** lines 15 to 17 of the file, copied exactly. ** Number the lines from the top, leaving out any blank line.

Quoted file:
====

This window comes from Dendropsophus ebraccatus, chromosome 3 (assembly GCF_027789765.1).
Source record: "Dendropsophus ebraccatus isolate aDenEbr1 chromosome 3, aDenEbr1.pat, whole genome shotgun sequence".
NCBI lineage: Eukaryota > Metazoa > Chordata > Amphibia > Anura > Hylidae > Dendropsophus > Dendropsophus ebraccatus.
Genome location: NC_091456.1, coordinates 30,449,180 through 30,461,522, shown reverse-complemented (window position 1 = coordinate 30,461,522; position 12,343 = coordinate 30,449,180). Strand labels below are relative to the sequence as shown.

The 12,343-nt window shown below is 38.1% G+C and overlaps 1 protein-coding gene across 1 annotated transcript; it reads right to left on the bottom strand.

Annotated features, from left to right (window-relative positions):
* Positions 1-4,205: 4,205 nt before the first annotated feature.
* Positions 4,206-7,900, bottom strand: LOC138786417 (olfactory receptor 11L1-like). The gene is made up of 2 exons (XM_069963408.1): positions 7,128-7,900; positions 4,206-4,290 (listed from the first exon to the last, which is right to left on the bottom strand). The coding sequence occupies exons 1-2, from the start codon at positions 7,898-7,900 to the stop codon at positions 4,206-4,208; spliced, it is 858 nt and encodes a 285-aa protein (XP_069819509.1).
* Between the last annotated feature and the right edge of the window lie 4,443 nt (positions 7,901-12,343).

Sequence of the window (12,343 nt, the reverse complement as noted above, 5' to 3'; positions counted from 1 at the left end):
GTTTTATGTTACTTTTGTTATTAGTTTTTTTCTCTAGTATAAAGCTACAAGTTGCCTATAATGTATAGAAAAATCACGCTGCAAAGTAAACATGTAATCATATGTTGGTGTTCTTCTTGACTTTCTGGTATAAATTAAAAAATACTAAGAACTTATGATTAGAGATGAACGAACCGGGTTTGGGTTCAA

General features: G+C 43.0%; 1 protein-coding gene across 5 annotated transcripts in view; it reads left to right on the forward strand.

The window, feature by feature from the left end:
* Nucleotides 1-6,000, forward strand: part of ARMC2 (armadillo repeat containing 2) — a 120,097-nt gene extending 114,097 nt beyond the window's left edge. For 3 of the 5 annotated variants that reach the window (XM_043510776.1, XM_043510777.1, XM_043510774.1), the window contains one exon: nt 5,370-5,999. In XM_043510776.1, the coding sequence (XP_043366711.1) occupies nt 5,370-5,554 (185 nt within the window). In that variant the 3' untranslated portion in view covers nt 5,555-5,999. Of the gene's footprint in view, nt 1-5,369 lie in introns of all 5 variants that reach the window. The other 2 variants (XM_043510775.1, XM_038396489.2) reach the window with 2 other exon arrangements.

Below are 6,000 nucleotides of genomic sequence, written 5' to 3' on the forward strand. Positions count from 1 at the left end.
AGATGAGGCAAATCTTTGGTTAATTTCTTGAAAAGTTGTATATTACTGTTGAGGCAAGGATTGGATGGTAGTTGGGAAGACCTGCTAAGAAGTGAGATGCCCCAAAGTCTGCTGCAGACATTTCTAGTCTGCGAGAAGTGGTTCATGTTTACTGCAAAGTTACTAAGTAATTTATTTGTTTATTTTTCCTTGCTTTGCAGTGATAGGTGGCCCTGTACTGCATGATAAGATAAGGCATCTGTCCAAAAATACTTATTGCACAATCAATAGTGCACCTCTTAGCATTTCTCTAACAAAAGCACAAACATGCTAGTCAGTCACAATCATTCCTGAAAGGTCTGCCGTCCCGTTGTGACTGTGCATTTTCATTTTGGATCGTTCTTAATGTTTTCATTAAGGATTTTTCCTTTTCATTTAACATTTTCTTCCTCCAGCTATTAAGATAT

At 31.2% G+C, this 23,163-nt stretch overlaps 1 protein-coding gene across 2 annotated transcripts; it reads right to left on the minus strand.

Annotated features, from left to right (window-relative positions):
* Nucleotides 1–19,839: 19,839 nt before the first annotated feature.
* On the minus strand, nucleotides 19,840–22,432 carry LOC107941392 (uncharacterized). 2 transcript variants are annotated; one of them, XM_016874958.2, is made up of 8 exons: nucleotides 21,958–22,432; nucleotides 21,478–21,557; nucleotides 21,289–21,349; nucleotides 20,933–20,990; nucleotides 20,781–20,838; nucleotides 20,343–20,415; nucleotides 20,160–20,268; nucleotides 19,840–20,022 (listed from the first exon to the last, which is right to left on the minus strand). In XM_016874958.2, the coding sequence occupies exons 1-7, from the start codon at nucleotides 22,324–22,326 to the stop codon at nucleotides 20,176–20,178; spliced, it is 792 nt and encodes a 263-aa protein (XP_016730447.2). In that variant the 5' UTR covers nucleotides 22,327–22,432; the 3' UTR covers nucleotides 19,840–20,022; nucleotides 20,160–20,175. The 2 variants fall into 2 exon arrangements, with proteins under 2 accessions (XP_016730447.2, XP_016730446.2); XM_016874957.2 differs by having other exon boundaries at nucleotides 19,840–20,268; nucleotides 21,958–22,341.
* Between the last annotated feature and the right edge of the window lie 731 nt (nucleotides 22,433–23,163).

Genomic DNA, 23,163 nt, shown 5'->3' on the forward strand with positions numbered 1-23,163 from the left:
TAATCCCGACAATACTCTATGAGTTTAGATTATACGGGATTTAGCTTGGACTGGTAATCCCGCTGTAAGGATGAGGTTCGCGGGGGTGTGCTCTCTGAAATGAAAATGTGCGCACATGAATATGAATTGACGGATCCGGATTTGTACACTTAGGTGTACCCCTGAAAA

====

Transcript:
Below are 6,000 nucleotides of genomic sequence, written 5' to 3' on the forward strand. Positions count from 1 at the left end.
AGATGAGGCAAATCTTTGGTTAATTTCTTGAAAAGTTGTATATTACTGTTGAGGCAAGGATTGGATGGTAGTTGGGAAGACCTGCTAAGAAGTGAGATGCCCCAAAGTCTGCTGCAGACATTTCTAGTCTGCGAGAAGTGGTTCATGTTTACTGCAAAGTTACTAAGTAATTTATTTGTTTATTTTTCCTTGCTTTGCAGTGATAGGTGGCCCTGTACTGCATGATAAGATAAGGCATCTGTCCAAAAATACTTATTGCACAATCAATAGTGCACCTCTTAGCATTTCTCTAACAAAAGCACAAACATGCTAGTCAGTCACAATCATTCCTGAAAGGTCTGCCGTCCCGTTGTGACTGTGCATTTTCATTTTGGATCGTTCTTAATGTTTTCATTAAGGATTTTTCCTTTTCATTTAACATTTTCTTCCTCCAGCTATTAAGATAT

At 31.2% G+C, this 23,163-nt stretch overlaps 1 protein-coding gene across 2 annotated transcripts; it reads right to left on the minus strand.